In yesterday’s midweek medal I completed a comeback to rival that of Stuart Appleby in last week’s Greenbrier Classic. The Australian shot a final round of 59 to come from seven behind Jeff Overton at the start of play to win by one. I recovered from five-over-par through four holes to muster 37 stableford points, maintain my handicap and finish in a creditable tied seventh position. OK, it’s not quite comparable.

Never mind, I was proud of myself for grinding out a reasonable score after a woeful start. It’s one of the toughest challenges in golf – To keep fighting when it seems to be pointless. It’s all too easy to just give up and say, “Oh well, I guess it’s not my day.”

If you watch tour players, it’s incredible how often they’re able to salvage rounds that looked to have gone west. I guess it’s a question of self-belief and disbelief. The great players have total confidence in themselves and simply refuse to accept being over par. They can find a way to recoup their losses.

Take Phil Mickelson as perhaps the best example of this. I’ve watched him play poor rounds where he’s seemingly never out of a water hazard and is throwing away shots like confetti. But, in between those semi-disasters, he chucks in a few birdies and the odd eagle and, low and behold, he’s putting out on the 18th green for a 71.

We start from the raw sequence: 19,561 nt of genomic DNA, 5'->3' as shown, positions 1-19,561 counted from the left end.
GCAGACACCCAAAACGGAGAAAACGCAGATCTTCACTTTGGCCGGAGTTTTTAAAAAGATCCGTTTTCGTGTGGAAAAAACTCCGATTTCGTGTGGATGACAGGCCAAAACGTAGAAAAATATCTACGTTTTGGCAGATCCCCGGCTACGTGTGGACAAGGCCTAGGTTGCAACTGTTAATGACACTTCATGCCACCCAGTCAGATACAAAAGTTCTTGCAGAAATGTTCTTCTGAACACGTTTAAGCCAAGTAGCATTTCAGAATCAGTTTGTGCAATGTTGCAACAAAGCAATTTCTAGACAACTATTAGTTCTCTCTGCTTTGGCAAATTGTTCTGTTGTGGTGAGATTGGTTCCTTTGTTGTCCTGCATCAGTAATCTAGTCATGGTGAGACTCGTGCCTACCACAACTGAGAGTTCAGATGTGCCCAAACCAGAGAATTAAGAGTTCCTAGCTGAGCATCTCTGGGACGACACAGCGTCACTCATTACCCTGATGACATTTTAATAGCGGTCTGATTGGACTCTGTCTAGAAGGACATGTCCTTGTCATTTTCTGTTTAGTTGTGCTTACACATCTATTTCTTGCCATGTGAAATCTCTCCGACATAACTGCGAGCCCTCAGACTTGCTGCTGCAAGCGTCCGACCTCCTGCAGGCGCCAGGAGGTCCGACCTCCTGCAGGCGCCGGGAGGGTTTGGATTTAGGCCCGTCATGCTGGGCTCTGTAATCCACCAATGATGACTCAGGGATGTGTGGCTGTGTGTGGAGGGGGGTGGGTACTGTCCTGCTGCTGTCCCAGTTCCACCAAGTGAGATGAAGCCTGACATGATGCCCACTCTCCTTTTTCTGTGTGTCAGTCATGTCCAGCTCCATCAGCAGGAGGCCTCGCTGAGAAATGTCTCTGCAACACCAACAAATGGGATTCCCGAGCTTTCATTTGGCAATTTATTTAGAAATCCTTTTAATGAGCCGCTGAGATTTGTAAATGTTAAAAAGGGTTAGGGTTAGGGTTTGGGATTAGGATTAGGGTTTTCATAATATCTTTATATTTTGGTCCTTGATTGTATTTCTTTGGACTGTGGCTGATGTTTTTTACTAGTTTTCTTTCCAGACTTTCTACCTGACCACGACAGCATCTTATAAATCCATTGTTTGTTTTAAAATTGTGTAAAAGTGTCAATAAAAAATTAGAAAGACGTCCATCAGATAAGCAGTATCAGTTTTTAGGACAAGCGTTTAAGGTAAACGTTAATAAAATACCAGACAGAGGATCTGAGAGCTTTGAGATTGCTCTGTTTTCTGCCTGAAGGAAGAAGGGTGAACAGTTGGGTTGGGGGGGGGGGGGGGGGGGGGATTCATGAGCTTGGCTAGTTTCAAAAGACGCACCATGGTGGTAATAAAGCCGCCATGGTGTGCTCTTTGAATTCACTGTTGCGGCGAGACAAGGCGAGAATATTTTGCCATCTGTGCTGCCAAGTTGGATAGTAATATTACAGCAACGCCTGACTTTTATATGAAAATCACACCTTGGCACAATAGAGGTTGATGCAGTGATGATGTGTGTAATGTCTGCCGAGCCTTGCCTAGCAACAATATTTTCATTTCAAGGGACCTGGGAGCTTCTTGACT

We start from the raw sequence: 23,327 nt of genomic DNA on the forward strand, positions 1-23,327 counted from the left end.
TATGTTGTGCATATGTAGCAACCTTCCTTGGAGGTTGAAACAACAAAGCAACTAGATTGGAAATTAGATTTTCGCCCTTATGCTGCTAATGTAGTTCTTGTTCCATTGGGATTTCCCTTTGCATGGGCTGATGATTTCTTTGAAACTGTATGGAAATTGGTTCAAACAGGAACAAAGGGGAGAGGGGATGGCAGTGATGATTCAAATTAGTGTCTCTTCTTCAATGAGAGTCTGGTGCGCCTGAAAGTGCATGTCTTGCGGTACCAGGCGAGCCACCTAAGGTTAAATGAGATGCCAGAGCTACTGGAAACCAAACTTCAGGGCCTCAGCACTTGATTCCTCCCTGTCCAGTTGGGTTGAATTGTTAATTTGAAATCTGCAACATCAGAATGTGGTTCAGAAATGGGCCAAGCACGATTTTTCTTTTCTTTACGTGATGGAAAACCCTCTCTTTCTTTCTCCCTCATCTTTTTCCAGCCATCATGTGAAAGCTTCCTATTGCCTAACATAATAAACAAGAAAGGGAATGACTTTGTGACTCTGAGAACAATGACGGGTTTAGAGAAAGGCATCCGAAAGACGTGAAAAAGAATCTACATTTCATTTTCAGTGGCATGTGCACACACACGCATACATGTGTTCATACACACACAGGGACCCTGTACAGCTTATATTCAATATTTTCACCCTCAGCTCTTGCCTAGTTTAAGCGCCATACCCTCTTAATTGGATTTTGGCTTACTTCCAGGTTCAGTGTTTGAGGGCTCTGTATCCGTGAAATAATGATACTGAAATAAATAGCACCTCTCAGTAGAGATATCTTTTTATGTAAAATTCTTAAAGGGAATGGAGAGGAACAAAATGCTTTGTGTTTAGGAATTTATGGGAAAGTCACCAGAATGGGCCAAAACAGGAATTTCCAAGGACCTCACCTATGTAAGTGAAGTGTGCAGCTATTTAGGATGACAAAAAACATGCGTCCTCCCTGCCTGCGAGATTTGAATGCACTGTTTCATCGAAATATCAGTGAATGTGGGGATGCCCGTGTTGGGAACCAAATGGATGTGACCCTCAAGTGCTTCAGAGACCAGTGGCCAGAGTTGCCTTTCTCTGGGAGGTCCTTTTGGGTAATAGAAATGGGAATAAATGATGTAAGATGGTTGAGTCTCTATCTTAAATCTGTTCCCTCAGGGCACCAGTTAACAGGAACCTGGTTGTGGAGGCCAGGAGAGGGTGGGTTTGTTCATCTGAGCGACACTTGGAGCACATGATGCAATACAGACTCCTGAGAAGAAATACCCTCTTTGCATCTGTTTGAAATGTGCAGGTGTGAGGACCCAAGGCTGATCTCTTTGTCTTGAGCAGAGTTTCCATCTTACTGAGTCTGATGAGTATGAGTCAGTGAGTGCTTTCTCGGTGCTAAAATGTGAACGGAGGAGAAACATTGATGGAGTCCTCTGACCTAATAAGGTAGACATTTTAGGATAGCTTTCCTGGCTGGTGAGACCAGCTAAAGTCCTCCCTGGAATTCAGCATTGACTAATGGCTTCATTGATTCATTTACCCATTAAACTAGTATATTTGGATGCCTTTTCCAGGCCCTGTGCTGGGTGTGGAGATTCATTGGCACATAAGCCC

I think all amateurs would benefit massively by not giving up on rounds too soon. I wonder how many 0.1s are lost each week across the UK by players who throw the towel in at the first sign of crisis?

This morning I had a little check on to look at how many rounds I’ve chucked away this season. I know, it’s a bad idea to dredge up these past miseries, but I couldn’t stop myself. Anyway – I can attribute at least 0.5 added to my handicap in 2010 by giving up on rounds – making no effort to recover after poor starts. provides a great record of your achievements but it also delivers a cruel reminder of your failures. I’ve just trawled down the list of all my results at Banchory since 2005 and am feeling lower than a mole’s kneecap. The fact you can drill down into each scorecard and see where it all went wrong is akin to self-harm.

I’ve just been forced to recall the duff I hit into the burn on the 12th hole in the last round of the 2006 Club Championships, the slice out of bounds on the 14th that ultimately cost by 0.1 in the Summer Cup of 2007 and the incorrectly marked card I signed for that led to my disqualification from the opening medal of this year.

I was going to end this piece with the quote famously attributed to Robert the Bruce – “If at first you don’t succeed try, try again.” But, after my depressing visit to howdidido, I think one from Homer Simpson might be more appropriate – “If you don’t try, you can’t fail.”